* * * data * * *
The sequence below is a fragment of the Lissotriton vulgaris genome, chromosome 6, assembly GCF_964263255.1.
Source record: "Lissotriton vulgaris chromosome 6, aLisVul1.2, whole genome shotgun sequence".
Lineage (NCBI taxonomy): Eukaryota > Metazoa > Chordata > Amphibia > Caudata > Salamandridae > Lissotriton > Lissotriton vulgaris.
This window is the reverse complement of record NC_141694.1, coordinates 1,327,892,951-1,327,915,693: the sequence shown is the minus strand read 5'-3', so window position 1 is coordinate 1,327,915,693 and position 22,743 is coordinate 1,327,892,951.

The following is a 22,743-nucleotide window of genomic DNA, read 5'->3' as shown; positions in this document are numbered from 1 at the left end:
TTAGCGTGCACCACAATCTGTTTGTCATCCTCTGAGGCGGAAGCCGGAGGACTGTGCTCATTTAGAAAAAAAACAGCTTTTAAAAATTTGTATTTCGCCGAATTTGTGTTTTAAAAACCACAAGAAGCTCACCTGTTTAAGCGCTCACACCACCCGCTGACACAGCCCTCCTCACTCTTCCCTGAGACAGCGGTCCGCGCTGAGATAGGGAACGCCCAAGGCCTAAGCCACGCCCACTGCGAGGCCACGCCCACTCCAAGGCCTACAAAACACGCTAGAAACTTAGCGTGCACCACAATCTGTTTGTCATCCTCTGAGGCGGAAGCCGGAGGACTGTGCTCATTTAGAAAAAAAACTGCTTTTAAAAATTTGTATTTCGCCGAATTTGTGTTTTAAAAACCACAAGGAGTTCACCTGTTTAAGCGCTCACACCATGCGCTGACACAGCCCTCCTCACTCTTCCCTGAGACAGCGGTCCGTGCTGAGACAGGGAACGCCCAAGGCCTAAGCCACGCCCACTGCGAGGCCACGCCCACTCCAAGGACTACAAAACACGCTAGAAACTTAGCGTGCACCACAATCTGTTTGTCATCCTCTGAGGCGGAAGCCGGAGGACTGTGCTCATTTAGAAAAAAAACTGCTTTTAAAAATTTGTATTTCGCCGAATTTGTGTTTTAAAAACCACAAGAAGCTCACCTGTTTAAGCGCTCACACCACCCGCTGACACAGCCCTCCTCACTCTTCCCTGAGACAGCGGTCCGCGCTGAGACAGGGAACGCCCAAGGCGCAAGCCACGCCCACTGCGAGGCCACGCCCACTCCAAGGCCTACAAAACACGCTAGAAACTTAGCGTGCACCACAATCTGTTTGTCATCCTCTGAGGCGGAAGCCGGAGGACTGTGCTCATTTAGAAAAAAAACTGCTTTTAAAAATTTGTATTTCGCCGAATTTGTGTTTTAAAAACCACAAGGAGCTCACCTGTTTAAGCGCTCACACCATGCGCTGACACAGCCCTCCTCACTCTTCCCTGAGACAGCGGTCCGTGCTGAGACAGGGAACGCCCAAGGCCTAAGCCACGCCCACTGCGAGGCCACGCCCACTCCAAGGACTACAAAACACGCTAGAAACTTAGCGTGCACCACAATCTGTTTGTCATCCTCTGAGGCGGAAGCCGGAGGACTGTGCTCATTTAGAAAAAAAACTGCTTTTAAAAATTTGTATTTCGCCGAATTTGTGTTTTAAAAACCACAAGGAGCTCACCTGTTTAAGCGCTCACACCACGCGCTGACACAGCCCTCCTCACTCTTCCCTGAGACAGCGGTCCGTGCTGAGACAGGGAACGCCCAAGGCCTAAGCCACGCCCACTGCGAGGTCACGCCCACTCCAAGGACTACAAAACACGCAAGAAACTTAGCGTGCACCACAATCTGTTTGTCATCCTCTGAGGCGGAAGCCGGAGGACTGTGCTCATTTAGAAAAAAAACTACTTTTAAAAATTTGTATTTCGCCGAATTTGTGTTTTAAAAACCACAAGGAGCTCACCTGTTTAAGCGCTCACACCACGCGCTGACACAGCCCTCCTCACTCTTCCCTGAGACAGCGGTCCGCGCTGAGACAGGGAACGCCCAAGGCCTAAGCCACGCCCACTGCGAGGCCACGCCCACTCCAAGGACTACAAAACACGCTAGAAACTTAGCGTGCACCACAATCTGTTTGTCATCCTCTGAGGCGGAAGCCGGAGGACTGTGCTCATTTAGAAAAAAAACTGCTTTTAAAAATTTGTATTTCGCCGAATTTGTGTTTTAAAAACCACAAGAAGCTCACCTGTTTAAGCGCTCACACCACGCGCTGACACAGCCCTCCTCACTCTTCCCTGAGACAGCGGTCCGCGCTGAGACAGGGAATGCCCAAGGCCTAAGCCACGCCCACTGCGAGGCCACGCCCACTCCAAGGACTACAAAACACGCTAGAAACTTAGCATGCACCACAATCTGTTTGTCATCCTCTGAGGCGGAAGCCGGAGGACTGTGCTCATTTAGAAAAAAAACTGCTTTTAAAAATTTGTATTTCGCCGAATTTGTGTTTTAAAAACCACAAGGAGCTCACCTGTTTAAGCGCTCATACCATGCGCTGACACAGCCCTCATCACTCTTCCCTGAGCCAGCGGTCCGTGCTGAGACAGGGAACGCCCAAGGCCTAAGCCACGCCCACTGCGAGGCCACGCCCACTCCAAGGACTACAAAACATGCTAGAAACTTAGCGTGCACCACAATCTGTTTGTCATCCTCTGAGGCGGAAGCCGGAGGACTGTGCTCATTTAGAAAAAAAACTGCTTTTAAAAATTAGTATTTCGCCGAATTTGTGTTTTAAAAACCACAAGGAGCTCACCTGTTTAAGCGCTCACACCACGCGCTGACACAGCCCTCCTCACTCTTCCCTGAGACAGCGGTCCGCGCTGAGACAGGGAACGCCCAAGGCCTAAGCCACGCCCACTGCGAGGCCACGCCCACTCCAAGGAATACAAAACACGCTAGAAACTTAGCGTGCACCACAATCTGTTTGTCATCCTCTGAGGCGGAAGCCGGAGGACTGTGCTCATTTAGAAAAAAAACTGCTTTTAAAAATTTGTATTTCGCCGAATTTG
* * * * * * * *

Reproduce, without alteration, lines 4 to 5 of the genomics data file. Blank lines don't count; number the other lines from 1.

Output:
This window is the reverse complement of record NC_141694.1, coordinates 1,327,892,951-1,327,915,693: the sequence shown is the minus strand read 5'-3', so window position 1 is coordinate 1,327,915,693 and position 22,743 is coordinate 1,327,892,951.

The following is a 22,743-nucleotide window of genomic DNA, read 5'->3' as shown; positions in this document are numbered from 1 at the left end: